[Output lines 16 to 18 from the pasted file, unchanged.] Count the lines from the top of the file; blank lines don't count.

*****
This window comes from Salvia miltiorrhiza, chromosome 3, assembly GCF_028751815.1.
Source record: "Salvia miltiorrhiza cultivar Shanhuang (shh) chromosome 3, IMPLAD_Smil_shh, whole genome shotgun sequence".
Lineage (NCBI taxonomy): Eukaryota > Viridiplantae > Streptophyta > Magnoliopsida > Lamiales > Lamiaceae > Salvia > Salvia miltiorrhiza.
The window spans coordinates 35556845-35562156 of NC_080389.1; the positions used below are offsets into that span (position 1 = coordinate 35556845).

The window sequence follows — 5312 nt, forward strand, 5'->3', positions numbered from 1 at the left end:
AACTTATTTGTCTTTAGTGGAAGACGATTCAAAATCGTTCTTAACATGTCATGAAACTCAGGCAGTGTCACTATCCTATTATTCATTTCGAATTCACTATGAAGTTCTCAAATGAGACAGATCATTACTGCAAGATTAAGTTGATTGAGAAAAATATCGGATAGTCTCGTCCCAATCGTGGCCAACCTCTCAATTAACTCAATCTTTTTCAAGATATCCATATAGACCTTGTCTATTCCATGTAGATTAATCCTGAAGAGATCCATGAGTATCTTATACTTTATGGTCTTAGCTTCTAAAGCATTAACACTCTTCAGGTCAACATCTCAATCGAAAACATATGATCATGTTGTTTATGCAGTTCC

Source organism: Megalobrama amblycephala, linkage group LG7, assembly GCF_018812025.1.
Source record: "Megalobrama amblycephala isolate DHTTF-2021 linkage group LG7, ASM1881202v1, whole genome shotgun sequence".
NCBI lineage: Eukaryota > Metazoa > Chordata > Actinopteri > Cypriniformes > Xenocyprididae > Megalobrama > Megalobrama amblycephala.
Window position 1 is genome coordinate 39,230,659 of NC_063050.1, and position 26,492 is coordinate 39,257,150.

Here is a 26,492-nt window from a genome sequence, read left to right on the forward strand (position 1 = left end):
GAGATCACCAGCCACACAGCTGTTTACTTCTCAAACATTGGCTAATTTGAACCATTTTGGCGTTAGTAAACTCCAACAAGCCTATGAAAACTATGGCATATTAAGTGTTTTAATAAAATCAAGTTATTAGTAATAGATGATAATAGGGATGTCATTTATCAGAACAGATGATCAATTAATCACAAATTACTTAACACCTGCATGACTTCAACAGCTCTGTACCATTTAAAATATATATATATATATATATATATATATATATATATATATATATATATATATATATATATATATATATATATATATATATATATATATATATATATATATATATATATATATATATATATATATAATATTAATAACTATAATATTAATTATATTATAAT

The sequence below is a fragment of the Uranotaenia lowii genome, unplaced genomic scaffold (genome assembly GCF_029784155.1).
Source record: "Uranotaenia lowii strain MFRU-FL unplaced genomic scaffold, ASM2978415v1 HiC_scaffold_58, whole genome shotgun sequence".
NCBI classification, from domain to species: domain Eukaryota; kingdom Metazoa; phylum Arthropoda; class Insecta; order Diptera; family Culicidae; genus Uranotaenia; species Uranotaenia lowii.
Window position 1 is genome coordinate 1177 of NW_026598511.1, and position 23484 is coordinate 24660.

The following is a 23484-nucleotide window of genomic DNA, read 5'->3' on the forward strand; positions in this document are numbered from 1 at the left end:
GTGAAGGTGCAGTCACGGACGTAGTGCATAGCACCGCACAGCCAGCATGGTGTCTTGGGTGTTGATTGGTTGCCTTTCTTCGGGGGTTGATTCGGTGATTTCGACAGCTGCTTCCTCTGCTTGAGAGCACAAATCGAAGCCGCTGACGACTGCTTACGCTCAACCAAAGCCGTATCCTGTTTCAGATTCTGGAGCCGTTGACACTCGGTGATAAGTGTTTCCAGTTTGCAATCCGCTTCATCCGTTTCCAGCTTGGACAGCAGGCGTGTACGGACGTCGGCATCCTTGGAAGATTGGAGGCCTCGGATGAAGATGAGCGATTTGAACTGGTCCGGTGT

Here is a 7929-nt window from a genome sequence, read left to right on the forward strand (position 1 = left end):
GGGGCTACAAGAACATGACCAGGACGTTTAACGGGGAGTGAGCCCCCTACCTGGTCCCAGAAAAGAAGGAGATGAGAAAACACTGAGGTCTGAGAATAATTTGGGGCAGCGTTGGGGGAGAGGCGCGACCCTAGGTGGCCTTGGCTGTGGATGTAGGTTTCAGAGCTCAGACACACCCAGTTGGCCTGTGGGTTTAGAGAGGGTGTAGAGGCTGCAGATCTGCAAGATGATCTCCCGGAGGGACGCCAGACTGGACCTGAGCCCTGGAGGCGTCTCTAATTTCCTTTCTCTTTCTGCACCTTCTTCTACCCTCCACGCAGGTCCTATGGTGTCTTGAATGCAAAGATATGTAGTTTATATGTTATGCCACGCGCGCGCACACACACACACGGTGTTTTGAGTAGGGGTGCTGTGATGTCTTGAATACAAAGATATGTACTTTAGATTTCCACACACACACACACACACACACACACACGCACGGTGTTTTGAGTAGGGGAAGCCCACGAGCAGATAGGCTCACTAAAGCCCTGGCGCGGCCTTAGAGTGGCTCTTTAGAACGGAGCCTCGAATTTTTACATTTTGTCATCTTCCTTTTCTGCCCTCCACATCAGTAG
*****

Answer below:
Window position 1 is genome coordinate 1177 of NW_026598511.1, and position 23484 is coordinate 24660.

The following is a 23484-nucleotide window of genomic DNA, read 5'->3' on the forward strand; positions in this document are numbered from 1 at the left end:
GTGAAGGTGCAGTCACGGACGTAGTGCATAGCACCGCACAGCCAGCATGGTGTCTTGGGTGTTGATTGGTTGCCTTTCTTCGGGGGTTGATTCGGTGATTTCGACAGCTGCTTCCTCTGCTTGAGAGCACAAATCGAAGCCGCTGACGACTGCTTACGCTCAACCAAAGCCGTATCCTGTTTCAGATTCTGGAGCCGTTGACACTCGGTGATAAGTGTTTCCAGTTTGCAATCCGCTTCATCCGTTTCCAGCTTGGACAGCAGGCGTGTACGGACGTCGGCATCCTTGGAAGATTGGAGGCCTCGGATGAAGATGAGCGATTTGAACTGGTCCGGTGT